Wednesday, June 8, 2016

Musings on the Lovecraftian Universe: Part 1

    What follows is not meant to be a scholarly exploration or dissertation. S.T. Joshi and others far, far more qualified and eloquent than myself covered any territory I might wish to navigate. Instead, it is simply my random thoughts about the Mythos (some call it the Cthulhu Mythos; Lovecraft called it Yogsothery; I’ll almost certainly use different names on different occasions). In part, this is to solidify or hash out some of my own interpretations that might appear within my fiction and in Lovecraftian roleplaying games I might run. And in part, as with all these blog posts, I hope (usually fruitlessly) to instigate some conversation on the topic. I called this “Part 1” because I assume I’ll want to revisit the subject at some point.

    You will no doubt notice that my ideas of the Mythos are heavily colored by the Call of Cthulhu tabletop roleplaying game. Absolutely. And I also don’t worry too much about ‘canon.’ This is true. Like Lovecraft, I tend to pick and choose, lift what I like, drop what I don’t, and re-combine it into something more to my liking. Any writer, or artist, or musician does the same thing. They’re not always honest about that. I stand on the shoulders of giants (and dwarfs, and mortal men).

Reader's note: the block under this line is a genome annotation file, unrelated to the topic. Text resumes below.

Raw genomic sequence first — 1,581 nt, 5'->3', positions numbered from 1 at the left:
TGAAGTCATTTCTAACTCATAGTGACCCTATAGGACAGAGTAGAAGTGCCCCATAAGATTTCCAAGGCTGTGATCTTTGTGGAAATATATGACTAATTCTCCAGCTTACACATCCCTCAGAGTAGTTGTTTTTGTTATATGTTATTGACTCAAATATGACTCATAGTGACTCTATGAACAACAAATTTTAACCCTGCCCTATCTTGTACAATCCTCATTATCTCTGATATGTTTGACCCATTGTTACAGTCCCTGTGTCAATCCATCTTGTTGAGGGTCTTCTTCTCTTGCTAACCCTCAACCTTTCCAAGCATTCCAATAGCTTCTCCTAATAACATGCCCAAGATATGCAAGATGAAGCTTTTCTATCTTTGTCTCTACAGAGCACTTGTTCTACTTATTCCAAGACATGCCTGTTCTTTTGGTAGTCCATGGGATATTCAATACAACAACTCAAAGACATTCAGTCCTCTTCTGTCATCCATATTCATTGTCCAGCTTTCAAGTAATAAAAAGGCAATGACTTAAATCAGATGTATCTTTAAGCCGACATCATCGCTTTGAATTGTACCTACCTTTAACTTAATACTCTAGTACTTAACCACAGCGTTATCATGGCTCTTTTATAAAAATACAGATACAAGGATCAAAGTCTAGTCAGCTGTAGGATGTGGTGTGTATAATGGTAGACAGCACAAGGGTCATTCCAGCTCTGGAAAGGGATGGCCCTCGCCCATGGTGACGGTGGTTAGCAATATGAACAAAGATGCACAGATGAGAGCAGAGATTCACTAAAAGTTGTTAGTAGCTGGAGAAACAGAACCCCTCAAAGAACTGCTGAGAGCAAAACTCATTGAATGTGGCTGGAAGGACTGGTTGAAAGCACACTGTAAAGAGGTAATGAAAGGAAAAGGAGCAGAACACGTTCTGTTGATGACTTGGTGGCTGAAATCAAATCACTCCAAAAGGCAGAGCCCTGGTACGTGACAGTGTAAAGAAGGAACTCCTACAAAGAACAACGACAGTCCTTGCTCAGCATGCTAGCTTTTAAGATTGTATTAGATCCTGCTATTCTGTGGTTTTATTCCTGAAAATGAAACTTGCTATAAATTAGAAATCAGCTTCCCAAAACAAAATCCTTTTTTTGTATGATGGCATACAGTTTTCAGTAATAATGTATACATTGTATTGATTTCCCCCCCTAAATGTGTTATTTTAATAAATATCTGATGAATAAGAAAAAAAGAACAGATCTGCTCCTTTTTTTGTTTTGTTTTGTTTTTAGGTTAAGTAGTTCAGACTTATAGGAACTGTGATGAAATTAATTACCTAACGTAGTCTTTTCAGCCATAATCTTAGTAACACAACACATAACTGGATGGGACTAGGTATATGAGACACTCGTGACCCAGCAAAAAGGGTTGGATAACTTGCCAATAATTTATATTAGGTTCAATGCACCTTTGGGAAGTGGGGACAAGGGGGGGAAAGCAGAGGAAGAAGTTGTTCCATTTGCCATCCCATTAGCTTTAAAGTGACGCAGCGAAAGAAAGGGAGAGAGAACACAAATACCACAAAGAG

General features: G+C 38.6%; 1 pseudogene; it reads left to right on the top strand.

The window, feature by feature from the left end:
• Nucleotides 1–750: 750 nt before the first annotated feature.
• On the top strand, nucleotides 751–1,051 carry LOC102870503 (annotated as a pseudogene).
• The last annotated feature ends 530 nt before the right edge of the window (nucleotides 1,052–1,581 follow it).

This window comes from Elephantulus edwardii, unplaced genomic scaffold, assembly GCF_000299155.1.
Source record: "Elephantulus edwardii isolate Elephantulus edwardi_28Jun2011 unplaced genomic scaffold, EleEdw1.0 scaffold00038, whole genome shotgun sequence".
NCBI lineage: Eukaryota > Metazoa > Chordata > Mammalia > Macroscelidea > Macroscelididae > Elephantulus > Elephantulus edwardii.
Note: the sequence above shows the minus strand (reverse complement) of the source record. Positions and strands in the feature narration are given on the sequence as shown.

First up, some thoughts on hierarchy, gods, monsters, and the nature of the Universe. Lovecraft postulated a specific type of universe in his fiction. He broke with a good deal of horror tradition by putting forth a universe where there was no Divine.  The God of the Bible is a myth, and nothing more.  He takes that one step further and puts Humanity in a universe where we are completely alone, just a biological infection clinging to life on the surface of a rock ball, hurtling through a soulless void.  For some, that idea would be bad enough (I actually find it exhilarating and liberating, but that’s another post).  Lovecraft then populates the universe with beings so alien, so powerful, so mind blasthingly outside of our understanding that they seem to be gods; are worshiped by some as gods.  But they are not gods.  The gods of our mythology are at best made up, and at worst, masks pulled over the more terrifying reality.